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Constitutional Law I
University of South Carolina School of Law
Crocker, Thomas P.

CONSTITUTIONAL LAW I
CROCKER – SPRING 2007

1) FEDERAL JUDICIAL POWER
a) Authority for Judicial Review
(1) Federal Action – Marbury v. Madison (1803)
(i) Sec. of St. failed to deliver the commission of a magistrate before the expiration of Adam’s term and Jefferson refused to finish delivery.
1. Issue – Must an act repugnant to the Constitution still be given the effect of law?
2. Held – No. The act is unconstitutional and thus void. Congress does not have the power to confer original jurisdiction to the SC – only original jurisdiction is that given by the Constitution and cannot be expanded by Congress.
3. Interpreting the law is the job of the SC, full constitutional review of both Congress and the Executive branches
4. Exceptions Clause allows Congress to remove cases entirely from SC’s appellate jurisdiction, but it does not permit cases to be moved from the appellate to the original jurisdiction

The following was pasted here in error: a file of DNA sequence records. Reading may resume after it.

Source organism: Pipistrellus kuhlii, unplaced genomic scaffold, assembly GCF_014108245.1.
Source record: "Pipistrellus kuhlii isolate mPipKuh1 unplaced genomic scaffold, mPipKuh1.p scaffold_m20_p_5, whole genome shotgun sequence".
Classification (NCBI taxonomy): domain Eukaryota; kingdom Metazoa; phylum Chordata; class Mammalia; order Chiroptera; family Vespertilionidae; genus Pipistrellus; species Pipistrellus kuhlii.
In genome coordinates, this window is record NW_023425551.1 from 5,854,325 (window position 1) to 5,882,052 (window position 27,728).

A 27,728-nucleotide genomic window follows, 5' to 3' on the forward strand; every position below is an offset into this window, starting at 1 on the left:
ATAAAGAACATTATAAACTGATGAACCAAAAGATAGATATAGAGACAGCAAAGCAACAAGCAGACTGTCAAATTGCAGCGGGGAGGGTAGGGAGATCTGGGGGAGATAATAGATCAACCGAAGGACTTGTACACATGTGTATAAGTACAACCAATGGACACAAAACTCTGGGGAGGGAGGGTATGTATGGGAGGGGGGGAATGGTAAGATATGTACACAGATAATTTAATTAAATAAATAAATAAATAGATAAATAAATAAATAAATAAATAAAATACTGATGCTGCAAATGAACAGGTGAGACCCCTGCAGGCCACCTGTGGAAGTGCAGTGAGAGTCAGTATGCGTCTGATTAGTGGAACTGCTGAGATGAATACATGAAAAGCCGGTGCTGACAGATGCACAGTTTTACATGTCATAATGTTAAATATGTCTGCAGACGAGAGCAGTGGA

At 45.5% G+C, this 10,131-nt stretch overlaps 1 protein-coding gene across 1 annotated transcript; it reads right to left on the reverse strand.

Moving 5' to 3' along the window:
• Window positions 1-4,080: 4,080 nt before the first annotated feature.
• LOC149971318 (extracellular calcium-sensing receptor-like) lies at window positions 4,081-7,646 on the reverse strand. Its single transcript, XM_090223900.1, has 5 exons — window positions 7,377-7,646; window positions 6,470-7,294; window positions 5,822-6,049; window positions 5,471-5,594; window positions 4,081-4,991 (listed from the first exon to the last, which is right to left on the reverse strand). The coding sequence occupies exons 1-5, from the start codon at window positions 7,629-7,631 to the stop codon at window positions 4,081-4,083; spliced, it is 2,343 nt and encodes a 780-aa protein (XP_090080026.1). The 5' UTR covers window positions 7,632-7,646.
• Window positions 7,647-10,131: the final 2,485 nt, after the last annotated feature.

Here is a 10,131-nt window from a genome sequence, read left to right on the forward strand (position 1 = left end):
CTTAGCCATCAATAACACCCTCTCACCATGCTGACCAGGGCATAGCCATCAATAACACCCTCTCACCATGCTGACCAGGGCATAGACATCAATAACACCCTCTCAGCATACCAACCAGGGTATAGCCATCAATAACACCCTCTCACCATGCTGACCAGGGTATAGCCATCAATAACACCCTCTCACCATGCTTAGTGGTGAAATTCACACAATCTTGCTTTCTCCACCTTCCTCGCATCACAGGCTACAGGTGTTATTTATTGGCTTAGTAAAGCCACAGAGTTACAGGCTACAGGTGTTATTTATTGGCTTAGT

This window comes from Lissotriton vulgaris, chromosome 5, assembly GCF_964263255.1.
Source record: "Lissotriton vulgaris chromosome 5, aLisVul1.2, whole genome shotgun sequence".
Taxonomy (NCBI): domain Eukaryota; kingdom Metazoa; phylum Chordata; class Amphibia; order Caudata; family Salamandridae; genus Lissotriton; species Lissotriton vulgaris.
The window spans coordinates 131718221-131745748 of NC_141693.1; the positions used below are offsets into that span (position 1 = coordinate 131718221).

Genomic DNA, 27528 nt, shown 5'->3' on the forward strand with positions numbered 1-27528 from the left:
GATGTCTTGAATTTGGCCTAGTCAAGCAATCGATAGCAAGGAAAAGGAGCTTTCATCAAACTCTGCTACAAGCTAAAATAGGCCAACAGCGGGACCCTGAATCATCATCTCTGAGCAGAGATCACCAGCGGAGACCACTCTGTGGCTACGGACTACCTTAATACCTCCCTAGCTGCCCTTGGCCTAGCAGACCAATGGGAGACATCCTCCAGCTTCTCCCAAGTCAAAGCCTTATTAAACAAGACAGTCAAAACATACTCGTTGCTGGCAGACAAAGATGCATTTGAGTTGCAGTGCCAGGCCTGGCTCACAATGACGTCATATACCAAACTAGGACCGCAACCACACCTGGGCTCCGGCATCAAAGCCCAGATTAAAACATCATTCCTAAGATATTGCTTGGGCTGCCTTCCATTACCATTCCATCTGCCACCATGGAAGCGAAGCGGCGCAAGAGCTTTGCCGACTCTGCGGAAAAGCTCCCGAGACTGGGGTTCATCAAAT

5. Power of judicial review; Supreme court may declare acts of congress unconstitutional
6. Gives Supreme court power to compel executive branch to follow its order; but does not exercise the power in this case

(2) State Action – Martin v. Hunter’s Lessee (1816)
(i) Property dispute involving British heirs, US treaties, and Virginia law. SC overruled Va SC, and Va SC refused compliance.
1. Issue- Does the SC have appellate jurisdiction over the highest state courts on issues involving the federal Constitution, laws, and treaties?
2. Held- Yes. If the case comes under the Const., then it does not matter what tribunal it comes from
3. Supremacy Clause directs state judges to honor the Const. over conflicting state laws, but the SC can review such cases to ensure the supremacy and uniformity of federal law